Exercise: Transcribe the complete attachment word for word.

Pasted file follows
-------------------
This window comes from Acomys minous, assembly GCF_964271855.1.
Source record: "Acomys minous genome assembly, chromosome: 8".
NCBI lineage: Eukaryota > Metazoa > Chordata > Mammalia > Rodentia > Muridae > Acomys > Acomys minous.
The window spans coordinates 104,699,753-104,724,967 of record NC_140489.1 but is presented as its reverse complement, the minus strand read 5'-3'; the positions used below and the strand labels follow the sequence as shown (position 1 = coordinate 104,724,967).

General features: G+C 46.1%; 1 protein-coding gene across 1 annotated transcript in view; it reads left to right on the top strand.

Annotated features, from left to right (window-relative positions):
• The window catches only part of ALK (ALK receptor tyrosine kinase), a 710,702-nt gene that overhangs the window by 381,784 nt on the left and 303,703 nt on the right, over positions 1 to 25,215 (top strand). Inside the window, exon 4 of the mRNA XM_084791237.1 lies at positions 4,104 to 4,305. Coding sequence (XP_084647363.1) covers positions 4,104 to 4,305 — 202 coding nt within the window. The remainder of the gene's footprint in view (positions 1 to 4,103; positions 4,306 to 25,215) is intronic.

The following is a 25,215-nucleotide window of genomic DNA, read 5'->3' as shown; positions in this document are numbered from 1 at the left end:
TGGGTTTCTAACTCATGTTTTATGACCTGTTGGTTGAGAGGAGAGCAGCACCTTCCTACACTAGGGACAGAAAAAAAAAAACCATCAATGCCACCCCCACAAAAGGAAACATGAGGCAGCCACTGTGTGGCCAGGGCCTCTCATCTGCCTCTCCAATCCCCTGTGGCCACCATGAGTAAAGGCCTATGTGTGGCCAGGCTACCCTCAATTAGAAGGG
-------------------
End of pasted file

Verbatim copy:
This window comes from Acomys minous, assembly GCF_964271855.1.
Source record: "Acomys minous genome assembly, chromosome: 8".
NCBI lineage: Eukaryota > Metazoa > Chordata > Mammalia > Rodentia > Muridae > Acomys > Acomys minous.
The window spans coordinates 104,699,753-104,724,967 of record NC_140489.1 but is presented as its reverse complement, the minus strand read 5'-3'; the positions used below and the strand labels follow the sequence as shown (position 1 = coordinate 104,724,967).

General features: G+C 46.1%; 1 protein-coding gene across 1 annotated transcript in view; it reads left to right on the top strand.

Annotated features, from left to right (window-relative positions):
• The window catches only part of ALK (ALK receptor tyrosine kinase), a 710,702-nt gene that overhangs the window by 381,784 nt on the left and 303,703 nt on the right, over positions 1 to 25,215 (top strand). Inside the window, exon 4 of the mRNA XM_084791237.1 lies at positions 4,104 to 4,305. Coding sequence (XP_084647363.1) covers positions 4,104 to 4,305 — 202 coding nt within the window. The remainder of the gene's footprint in view (positions 1 to 4,103; positions 4,306 to 25,215) is intronic.

The following is a 25,215-nucleotide window of genomic DNA, read 5'->3' as shown; positions in this document are numbered from 1 at the left end:
TGGGTTTCTAACTCATGTTTTATGACCTGTTGGTTGAGAGGAGAGCAGCACCTTCCTACACTAGGGACAGAAAAAAAAAAACCATCAATGCCACCCCCACAAAAGGAAACATGAGGCAGCCACTGTGTGGCCAGGGCCTCTCATCTGCCTCTCCAATCCCCTGTGGCCACCATGAGTAAAGGCCTATGTGTGGCCAGGCTACCCTCAATTAGAAGGG